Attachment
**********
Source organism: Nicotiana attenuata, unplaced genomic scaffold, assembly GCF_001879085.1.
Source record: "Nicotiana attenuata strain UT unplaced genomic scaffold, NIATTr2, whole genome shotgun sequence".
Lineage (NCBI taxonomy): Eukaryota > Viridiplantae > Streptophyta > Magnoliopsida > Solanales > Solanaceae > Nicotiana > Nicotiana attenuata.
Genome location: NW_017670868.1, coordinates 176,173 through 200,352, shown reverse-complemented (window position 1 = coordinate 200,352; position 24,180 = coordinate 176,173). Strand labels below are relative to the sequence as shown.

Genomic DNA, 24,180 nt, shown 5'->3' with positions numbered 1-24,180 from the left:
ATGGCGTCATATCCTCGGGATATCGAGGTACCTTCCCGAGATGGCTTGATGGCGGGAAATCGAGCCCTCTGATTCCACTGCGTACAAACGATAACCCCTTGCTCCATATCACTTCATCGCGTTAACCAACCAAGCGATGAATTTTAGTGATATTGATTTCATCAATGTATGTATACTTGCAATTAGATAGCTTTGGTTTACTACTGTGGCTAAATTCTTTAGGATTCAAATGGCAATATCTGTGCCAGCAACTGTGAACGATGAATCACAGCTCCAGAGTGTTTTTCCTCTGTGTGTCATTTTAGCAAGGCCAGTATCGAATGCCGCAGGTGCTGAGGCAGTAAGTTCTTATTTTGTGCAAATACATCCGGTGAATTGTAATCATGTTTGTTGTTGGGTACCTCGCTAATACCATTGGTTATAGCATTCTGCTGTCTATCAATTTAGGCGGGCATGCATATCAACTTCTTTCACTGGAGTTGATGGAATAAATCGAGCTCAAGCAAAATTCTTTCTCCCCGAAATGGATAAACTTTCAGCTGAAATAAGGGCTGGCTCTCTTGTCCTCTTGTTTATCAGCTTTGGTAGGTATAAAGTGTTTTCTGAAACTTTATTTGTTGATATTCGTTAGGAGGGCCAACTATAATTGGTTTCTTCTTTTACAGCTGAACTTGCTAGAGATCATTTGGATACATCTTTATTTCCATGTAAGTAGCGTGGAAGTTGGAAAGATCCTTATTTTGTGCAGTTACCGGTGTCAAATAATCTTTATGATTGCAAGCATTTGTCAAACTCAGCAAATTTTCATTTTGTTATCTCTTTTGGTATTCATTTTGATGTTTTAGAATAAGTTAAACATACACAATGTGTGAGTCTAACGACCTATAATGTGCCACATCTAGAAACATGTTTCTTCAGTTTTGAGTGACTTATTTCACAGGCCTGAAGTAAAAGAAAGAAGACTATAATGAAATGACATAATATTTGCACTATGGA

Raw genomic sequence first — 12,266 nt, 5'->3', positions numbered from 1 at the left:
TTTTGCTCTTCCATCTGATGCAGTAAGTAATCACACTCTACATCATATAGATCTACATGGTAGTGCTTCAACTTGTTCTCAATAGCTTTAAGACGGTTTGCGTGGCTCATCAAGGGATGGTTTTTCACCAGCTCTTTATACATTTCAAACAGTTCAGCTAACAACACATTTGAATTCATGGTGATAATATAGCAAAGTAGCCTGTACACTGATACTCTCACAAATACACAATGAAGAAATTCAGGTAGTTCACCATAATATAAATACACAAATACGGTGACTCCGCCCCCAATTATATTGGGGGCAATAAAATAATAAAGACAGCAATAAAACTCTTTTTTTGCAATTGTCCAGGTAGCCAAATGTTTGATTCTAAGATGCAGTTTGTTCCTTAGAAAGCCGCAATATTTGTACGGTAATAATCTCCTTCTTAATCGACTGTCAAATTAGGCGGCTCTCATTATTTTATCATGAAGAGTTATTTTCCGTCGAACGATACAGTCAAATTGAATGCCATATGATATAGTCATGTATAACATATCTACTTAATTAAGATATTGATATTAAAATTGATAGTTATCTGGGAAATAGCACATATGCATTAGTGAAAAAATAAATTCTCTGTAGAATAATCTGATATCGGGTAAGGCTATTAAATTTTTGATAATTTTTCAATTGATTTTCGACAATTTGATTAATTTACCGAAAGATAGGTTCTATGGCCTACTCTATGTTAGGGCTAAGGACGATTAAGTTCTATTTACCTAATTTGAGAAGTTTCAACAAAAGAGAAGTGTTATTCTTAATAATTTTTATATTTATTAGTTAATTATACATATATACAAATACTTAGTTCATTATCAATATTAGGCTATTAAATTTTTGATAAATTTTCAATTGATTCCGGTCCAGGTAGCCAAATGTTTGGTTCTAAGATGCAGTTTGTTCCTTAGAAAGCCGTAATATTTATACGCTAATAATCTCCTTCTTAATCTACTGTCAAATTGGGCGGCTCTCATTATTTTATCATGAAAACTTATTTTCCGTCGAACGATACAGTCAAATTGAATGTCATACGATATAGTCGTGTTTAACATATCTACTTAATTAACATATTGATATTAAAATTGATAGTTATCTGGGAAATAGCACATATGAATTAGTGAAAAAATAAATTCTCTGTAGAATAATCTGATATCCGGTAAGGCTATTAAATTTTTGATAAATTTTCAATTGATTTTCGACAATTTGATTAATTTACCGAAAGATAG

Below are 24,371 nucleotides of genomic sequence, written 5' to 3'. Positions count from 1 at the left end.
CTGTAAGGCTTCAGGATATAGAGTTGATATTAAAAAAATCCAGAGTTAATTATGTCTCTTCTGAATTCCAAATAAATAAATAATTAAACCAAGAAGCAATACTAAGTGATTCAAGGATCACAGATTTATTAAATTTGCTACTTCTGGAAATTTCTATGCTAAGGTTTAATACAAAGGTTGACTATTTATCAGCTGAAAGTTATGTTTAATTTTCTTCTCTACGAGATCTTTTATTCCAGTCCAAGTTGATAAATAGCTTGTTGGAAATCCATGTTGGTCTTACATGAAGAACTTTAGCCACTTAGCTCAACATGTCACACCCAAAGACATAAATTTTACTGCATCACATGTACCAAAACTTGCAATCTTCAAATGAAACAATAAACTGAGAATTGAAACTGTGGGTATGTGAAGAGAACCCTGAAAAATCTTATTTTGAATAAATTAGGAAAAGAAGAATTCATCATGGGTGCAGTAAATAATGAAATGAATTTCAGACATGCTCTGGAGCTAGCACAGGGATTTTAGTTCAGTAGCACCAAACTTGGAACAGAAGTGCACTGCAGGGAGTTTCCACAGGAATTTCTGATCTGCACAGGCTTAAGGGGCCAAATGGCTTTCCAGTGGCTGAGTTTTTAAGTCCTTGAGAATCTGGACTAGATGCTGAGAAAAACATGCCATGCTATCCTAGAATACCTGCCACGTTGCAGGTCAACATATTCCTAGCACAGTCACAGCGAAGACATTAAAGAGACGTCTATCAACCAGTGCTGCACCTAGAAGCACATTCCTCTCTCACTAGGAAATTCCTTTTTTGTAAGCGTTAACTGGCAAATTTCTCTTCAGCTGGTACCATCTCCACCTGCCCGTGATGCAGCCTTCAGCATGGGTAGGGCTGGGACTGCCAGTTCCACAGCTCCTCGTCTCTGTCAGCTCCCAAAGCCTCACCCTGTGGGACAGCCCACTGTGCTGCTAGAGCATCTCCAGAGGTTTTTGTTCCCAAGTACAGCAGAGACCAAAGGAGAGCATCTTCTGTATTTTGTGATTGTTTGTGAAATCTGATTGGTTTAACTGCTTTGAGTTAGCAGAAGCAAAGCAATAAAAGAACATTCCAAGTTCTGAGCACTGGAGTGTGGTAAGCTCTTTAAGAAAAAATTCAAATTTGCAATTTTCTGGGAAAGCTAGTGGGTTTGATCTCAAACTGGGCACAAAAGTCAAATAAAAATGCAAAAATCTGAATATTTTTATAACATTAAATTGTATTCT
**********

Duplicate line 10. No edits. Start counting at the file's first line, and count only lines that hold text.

CTGTAAGGCTTCAGGATATAGAGTTGATATTAAAAAAATCCAGAGTTAATTATGTCTCTTCTGAATTCCAAATAAATAAATAATTAAACCAAGAAGCAATACTAAGTGATTCAAGGATCACAGATTTATTAAATTTGCTACTTCTGGAAATTTCTATGCTAAGGTTTAATACAAAGGTTGACTATTTATCAGCTGAAAGTTATGTTTAATTTTCTTCTCTACGAGATCTTTTATTCCAGTCCAAGTTGATAAATAGCTTGTTGGAAATCCATGTTGGTCTTACATGAAGAACTTTAGCCACTTAGCTCAACATGTCACACCCAAAGACATAAATTTTACTGCATCACATGTACCAAAACTTGCAATCTTCAAATGAAACAATAAACTGAGAATTGAAACTGTGGGTATGTGAAGAGAACCCTGAAAAATCTTATTTTGAATAAATTAGGAAAAGAAGAATTCATCATGGGTGCAGTAAATAATGAAATGAATTTCAGACATGCTCTGGAGCTAGCACAGGGATTTTAGTTCAGTAGCACCAAACTTGGAACAGAAGTGCACTGCAGGGAGTTTCCACAGGAATTTCTGATCTGCACAGGCTTAAGGGGCCAAATGGCTTTCCAGTGGCTGAGTTTTTAAGTCCTTGAGAATCTGGACTAGATGCTGAGAAAAACATGCCATGCTATCCTAGAATACCTGCCACGTTGCAGGTCAACATATTCCTAGCACAGTCACAGCGAAGACATTAAAGAGACGTCTATCAACCAGTGCTGCACCTAGAAGCACATTCCTCTCTCACTAGGAAATTCCTTTTTTGTAAGCGTTAACTGGCAAATTTCTCTTCAGCTGGTACCATCTCCACCTGCCCGTGATGCAGCCTTCAGCATGGGTAGGGCTGGGACTGCCAGTTCCACAGCTCCTCGTCTCTGTCAGCTCCCAAAGCCTCACCCTGTGGGACAGCCCACTGTGCTGCTAGAGCATCTCCAGAGGTTTTTGTTCCCAAGTACAGCAGAGACCAAAGGAGAGCATCTTCTGTATTTTGTGATTGTTTGTGAAATCTGATTGGTTTAACTGCTTTGAGTTAGCAGAAGCAAAGCAATAAAAGAACATTCCAAGTTCTGAGCACTGGAGTGTGGTAAGCTCTTTAAGAAAAAATTCAAATTTGCAATTTTCTGGGAAAGCTAGTGGGTTTGATCTCAAACTGGGCACAAAAGTCAAATAAAAATGCAAAAATCTGAATATTTTTATAACATTAAATTGTATTCT